“The filaments that enmeshed them in Durbar Court were the stories they wove. Leila, who never contributed any herself, claimed that without them the resident behemoths would fall permanently asleep. It was a soporific summer. An extraordinary summer, as if the mechanism of the seasons had broken down, stranding them in a time locked vault of cloudless blue. The garden parasols were giant sundials around which carousels of shadow clocked the intervals from breakfast to supper. Only the bearers punctuated the hours, padding out to them with trays of lemon cordial and iced tea.”

This second novel by Peter Moss, whose first, The Singing Tree, was described by the New York Times as ‘a little gem’, draws heavily upon his memories of an Indian childhood to populate a recreated cameo of imperial India, set on the south coast of England. Here relics of the British Raj, living out their sequestered lives immersed in nostalgia for a long lost world, lead a casual visitor to confront memories he has desperately endeavoured to erase.

The Age of Elephants
ISBN 0-595-39596-1
Now available from:
iUniverse Publications.

From the Kirkus Review:

A graceful, elaborate and dizzying tale of innocents yearning for home.

Moss has been a firsthand witness to the fading glory of the British diaspora in exotic locales like India, Hong Kong and the Philippines. Here, he draws heavily on a childhood spent in India to recreate the experiences of expatriates repatriated against their will, caught between a glorious spiritual home and the draw of Queen and country. Durbar Court, a “rambling, colonnaded bungalow built on palatial proportions and set on a rise backed by a shallow valley,” was built by the now-deceased Gwyn Jones as both a tribute to his beloved India and a refuge from the encroaching civilization of England. Run with both strength and self-doubt by his widow, Dolly, it has become home to a ragtag collection of extended family, Indian exiles and other odd characters. When Tom Swain, a copywriter with ghosts of his own, is driven into the estate by a couple of wild peacocks, it changes his life forever, forcing him to choose between a life lived in memory or in reality. Moss packs the narrative with far too many characters to follow: The vivacious Dolly, Tom’s paramour Clare Truscott and an intense Indian intellectual named Ravi Shapoor are among the most compelling of this motley crew, but gaggles of unruly children, lunatic relatives and quirky servants muddle the story. Despite the heavy character traffic, however, the author’s prose is classical, elegant and oddly moving in the manner of Isak Dinesen or E.M. Forster. Moss fosters a charming colonial memory that will speak clearly to anyone who’s been away from home a long time.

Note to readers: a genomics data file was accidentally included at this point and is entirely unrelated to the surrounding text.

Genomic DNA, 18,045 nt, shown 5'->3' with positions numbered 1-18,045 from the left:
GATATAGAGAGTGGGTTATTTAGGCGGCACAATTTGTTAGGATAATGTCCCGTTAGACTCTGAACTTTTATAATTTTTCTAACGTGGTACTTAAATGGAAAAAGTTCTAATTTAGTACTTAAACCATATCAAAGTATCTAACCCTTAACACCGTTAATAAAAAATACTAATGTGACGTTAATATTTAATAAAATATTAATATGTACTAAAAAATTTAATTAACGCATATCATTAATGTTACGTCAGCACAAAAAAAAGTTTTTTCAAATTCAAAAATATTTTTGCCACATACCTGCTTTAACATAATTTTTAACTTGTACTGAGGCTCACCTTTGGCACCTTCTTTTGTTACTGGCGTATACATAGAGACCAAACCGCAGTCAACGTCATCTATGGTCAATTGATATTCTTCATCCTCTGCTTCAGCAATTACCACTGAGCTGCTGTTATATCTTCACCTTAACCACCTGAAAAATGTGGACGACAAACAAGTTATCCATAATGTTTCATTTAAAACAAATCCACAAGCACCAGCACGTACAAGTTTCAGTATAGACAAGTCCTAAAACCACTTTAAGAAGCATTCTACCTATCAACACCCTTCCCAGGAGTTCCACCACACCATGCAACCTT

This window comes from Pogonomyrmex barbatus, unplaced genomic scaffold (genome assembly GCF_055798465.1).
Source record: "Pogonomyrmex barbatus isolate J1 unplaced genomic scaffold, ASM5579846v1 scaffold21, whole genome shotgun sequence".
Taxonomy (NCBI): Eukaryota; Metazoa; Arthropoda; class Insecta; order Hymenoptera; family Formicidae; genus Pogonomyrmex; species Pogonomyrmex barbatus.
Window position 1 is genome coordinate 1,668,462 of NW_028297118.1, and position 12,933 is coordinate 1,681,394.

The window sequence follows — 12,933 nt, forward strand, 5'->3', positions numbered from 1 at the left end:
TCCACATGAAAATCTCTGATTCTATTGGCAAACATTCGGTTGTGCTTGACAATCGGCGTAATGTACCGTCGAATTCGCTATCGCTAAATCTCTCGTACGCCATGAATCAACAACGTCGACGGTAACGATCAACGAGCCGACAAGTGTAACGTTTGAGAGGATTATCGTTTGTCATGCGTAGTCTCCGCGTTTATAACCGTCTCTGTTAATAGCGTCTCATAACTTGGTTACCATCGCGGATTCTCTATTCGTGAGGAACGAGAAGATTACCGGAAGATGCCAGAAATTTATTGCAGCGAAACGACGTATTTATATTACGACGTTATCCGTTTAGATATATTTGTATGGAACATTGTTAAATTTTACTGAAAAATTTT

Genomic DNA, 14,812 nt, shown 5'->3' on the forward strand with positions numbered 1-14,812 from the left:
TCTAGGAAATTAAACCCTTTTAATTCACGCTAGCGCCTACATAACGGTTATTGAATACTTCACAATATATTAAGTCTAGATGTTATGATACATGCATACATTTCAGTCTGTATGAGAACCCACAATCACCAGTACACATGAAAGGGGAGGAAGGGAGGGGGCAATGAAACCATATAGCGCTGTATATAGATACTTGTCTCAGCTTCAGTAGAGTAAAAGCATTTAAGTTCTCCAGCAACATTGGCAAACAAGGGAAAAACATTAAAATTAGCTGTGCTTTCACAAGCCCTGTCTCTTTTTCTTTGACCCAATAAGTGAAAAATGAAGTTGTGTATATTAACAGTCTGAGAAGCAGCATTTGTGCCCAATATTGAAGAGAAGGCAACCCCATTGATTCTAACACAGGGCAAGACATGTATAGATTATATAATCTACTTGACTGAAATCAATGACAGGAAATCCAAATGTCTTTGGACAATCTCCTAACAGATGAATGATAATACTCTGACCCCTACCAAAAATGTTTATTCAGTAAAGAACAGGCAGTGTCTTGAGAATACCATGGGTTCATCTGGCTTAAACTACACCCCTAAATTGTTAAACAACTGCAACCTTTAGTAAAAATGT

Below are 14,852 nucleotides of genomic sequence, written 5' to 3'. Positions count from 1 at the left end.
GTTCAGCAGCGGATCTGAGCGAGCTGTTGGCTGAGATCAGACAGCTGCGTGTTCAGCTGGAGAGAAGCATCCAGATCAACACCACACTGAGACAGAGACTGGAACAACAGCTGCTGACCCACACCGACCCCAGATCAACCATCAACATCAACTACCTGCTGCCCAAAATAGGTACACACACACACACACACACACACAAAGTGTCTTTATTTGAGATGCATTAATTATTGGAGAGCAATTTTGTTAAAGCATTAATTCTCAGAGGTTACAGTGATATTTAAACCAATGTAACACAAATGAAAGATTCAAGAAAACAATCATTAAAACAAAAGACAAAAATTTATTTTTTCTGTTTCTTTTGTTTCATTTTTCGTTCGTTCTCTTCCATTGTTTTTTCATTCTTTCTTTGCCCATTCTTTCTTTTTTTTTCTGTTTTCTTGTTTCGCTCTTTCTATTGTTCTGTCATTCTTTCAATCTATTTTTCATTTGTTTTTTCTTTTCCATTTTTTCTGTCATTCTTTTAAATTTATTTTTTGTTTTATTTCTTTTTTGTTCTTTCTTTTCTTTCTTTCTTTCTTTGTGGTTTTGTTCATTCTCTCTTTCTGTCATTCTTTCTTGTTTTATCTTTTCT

A romanticized, tragic remembrance of well-loved experiences.

To view the actual review go to:

The Age of Elephants - an interesting review by Solveig Bang

About Peter Moss:

Peter Moss, of Anglo-Indian heritage, is a prolific and very successful author of international repute. Visit his imaginatively designed and informative home page at:

Author of Bye Bye Blackbird (An Anglo-Indian Memoir), Distant Archipelagos (Memories of Malaysia) and The Singing Tree (a novel set in the Amazon), Peter Moss saw himself as an imperial by-product long before the Queen bestowed on him Membership of the British Empire for his services in Hong Kong, where he still lives and writes. No Babylon (A Hong Kong Scrapbook), Peter's third book of autobiography, is about his years in Hong Kong and made its appearance in January 2006. He now intends to catch up with other books he has been commissioned to write, including a biography of the China Coast artist George Chinnery. Most of his earlier works can be found at

Bye Bye Blackbird is available through iUniverse Publications on line.
iUniverse price: US$19.95
Published: Mar 2004

Distant Archipelagos is now also available at iUniverse Publications
iUniverse price US$21.95
Published: August 2004

No Babylon can be obtained from the same publishers, at:
iUniverse price US$22.95
Published: Jan 2006

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